The ruling on the lawsuit over HB2, the now-passed omnibus abortion bill that Wendy Davis opposed this summer, came down yesterday. Despite headlines like, “Texas Abortion Law Ruled Unconstitutional By Federal Judge,” and “Fed Judge: Texas Abortion Limits Unconstitutional,” the entire law wasn’t overturned—which led less breathless outlets to declare a “small pro-abortion victory.”
While many of those opposed to HB2 would take issue with being dubbed “pro-abortion” (rather than “pro-choice”), they seem to agree with the sentiment that the ruling isn’t exactly cause for massive celebration.
Here’s what was—and what wasn’t—found unconstitutional in the ruling:
Admitting Privileges For Doctors Who Perform Abortions
When outlets report that the abortion law was ruled unconstitutional, this is what they’re referring to: U.S. District Judge Lee Yeakel, a George W. Bush appointee, found that the requirement that doctors who perform abortions have admitting privileges at nearby hospitals creates an undue burden on Texans seeking abortion. “The act’s admitting-privileges provision is without a rational basis and places a substantial obstacle in the path of a woman seeking an abortion of a nonviable fetus,” Yeakel declared.
This provision wasn’t a minor part of the law—opponents argued in front of Judge Yeakel that it would have closed 13 of the state’s 32 remaining abortion clinics. Judge Yeakel issued an injunction preventing this part of the law from going into effect.
Pharmaceutical Abortion Restrictions
In addition to admitting privileges, Judge Yeakel found that under life-threatening circumstances, there would be room for exceptions to the requirements for RU486 and other pharmaceutical abortions. Specifically, he declared that “the medication-abortion provisions may not be enforced against any physician who determines, in appropriate medical judgment, to perform a medication-abortion using the off-label protocol for the preservation of the life or health of the mother.”
The restrictions on pharmaceutical abortions in HB2 require that abortion-inducing drugs can only be administered by doctors in the first 49 days of pregnancy; they also require that that the drugs, which require two doses be administered, both be received at the doctor’s office, along with a mandatory follow-up 14 days after the second dose. That increased the number of trips to a doctor’s office from two (the initial mandatory ultrasound and the first dose) to four. However, Judge Yeakel didn’t find that this created an undue burden in most cases—only in cases where the life and health of the person seeking the abortion are at risk, and the doctor finds that a surgical abortion is not an option.
Opponents of HB2 didn’t even challenge the twenty-week ban on abortion in the law, and so Judge Yeakel offered no opinion here. This part of the law goes into effect today.
Ambulatory Surgical Center Requirements
The provisions of HB2 that required every abortion provider meet the standards of ambulatory surgical centers—which opponents argued consisted of rules regarding the width of certain hallways and other trivial standards—were also not challenged, and these aspects of the law go into effect in September 2014.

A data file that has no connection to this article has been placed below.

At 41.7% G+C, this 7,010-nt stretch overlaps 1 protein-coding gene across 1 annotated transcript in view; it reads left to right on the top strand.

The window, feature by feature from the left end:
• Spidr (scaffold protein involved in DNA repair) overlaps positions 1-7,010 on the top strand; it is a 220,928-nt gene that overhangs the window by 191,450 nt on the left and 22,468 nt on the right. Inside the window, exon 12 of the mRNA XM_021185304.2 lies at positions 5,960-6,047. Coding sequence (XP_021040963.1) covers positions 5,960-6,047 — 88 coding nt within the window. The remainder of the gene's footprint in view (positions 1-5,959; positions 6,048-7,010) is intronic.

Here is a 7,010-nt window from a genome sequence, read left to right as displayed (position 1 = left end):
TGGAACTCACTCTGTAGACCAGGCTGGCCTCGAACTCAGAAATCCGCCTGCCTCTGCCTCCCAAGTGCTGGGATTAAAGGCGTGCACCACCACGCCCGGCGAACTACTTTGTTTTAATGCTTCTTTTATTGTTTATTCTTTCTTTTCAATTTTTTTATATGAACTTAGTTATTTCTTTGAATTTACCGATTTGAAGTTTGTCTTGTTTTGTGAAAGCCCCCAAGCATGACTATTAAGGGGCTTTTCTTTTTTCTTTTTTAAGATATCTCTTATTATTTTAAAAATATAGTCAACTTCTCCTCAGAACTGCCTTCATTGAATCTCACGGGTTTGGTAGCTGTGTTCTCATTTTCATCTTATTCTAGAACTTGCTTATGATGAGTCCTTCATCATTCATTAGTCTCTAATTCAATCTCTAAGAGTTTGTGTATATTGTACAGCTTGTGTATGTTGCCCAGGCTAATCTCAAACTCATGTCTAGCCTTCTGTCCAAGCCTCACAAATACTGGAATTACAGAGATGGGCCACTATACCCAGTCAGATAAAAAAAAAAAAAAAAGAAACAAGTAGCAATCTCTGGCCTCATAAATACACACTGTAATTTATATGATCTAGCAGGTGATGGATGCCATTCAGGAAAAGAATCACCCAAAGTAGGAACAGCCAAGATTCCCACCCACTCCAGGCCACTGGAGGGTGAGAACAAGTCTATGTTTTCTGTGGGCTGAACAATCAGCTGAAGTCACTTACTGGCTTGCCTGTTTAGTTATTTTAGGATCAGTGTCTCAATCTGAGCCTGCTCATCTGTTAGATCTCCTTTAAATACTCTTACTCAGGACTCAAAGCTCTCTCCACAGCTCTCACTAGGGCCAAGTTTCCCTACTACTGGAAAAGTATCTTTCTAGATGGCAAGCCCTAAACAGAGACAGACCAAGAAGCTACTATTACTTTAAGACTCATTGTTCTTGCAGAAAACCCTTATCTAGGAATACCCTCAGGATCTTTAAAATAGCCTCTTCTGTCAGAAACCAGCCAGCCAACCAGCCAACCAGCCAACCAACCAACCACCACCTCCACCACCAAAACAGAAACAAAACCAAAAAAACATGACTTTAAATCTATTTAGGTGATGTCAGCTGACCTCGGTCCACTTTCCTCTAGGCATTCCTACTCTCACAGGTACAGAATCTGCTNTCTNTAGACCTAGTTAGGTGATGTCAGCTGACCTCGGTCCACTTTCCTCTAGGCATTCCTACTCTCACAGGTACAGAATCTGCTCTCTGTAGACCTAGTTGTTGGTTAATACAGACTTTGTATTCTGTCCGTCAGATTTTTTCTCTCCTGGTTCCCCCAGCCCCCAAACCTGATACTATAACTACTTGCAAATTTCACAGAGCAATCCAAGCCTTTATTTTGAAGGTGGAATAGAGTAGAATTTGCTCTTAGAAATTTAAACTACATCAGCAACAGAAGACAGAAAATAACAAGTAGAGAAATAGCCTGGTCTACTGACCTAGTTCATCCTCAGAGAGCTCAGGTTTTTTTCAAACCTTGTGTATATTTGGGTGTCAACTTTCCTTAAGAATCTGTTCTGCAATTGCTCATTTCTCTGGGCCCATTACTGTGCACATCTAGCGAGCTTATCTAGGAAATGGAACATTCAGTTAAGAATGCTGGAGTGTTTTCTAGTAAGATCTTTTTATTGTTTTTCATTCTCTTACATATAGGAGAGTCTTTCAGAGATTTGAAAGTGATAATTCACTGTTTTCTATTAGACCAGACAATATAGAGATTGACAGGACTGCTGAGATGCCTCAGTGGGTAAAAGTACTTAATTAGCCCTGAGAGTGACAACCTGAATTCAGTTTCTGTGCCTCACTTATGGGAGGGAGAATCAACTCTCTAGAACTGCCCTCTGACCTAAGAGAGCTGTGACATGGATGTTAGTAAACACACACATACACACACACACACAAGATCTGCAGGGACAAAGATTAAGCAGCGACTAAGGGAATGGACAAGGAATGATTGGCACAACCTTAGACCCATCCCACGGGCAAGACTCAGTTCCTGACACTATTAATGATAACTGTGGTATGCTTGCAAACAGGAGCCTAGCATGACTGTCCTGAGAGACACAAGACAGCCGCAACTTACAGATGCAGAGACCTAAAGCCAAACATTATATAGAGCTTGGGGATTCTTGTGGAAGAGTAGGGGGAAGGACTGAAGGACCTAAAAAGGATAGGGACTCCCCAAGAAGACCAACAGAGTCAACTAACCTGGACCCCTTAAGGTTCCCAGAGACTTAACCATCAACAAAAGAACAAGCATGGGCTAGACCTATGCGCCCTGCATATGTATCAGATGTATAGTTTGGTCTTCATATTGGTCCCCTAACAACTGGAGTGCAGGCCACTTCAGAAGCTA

Emergency Stay Of Injunction?
While it was expected that Attorney General Greg Abbott would appeal the decision, the state took the less-expected step of filing an emergency motion at two o’clock in the morning to stay the injunction. Normally, when an injunction is filed, that part of the law doesn’t go into effect until after the appellate court—in this case, the 5th Circuit Court of Appeals—issues a ruling. Abbott’s emergency motion asks the 5th Circuit to suspend the injunction, which would have the effect of putting the restrictions in place until the appeal is fully heard. That this will be determined by the conservative U.S. 5th Circuit Court of Appeals has pro-life supporters of HB2 pretty excited and opponents worried.
Ultimately, though, this is all unlikely to be resolved anytime soon, regardless of what the 5th Circuit says today in response to the emergency stay request. As State Rep. Gene Wu (D-Houston) put it on Twitter:
Don’t celebrate yet. This will go to SCOTUS. We will see if Kennedy will flip on 40 years of established law. #txlege
— Gene Wu (@GeneforTexas) October 28, 2013
The wave of new abortion laws around the country is likely to force new rulings on abortion from the court, and the legal battle is something that both opponents and supporters of the law welcome. When the bill passed in July, State Rep. Jodie Laubenberg (R-Rockwall), who authored the bill in the House, said that “it will probably go to the Supreme Court” and that she “welcome[s] the challenge.”
The expectation that it’ll reach the Supreme Court is also why provisions like the twenty-week ban weren’t challenged in Texas—challenges to that part of the law have already progressed further along in the courts in other states. So for now, the only real question is what’ll happen to the clinics in Texas that may close if the injunction is halted while the bigger legal battles play out.